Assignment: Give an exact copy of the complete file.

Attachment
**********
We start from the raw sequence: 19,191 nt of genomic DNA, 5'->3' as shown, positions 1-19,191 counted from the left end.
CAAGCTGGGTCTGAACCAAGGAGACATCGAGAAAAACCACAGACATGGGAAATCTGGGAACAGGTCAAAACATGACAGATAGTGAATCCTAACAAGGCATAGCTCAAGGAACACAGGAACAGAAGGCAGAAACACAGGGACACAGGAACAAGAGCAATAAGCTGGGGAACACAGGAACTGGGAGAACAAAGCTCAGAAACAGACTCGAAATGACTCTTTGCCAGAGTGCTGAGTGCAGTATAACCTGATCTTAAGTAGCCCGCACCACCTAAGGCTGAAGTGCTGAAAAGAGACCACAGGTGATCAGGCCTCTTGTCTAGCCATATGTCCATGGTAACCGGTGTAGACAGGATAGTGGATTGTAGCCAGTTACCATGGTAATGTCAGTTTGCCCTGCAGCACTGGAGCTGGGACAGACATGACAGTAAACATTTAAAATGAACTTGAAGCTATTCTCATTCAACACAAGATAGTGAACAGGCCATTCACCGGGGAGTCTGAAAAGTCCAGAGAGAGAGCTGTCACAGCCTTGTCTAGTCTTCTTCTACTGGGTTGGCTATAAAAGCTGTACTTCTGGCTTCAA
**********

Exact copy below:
We start from the raw sequence: 19,191 nt of genomic DNA, 5'->3' as shown, positions 1-19,191 counted from the left end.
CAAGCTGGGTCTGAACCAAGGAGACATCGAGAAAAACCACAGACATGGGAAATCTGGGAACAGGTCAAAACATGACAGATAGTGAATCCTAACAAGGCATAGCTCAAGGAACACAGGAACAGAAGGCAGAAACACAGGGACACAGGAACAAGAGCAATAAGCTGGGGAACACAGGAACTGGGAGAACAAAGCTCAGAAACAGACTCGAAATGACTCTTTGCCAGAGTGCTGAGTGCAGTATAACCTGATCTTAAGTAGCCCGCACCACCTAAGGCTGAAGTGCTGAAAAGAGACCACAGGTGATCAGGCCTCTTGTCTAGCCATATGTCCATGGTAACCGGTGTAGACAGGATAGTGGATTGTAGCCAGTTACCATGGTAATGTCAGTTTGCCCTGCAGCACTGGAGCTGGGACAGACATGACAGTAAACATTTAAAATGAACTTGAAGCTATTCTCATTCAACACAAGATAGTGAACAGGCCATTCACCGGGGAGTCTGAAAAGTCCAGAGAGAGAGCTGTCACAGCCTTGTCTAGTCTTCTTCTACTGGGTTGGCTATAAAAGCTGTACTTCTGGCTTCAA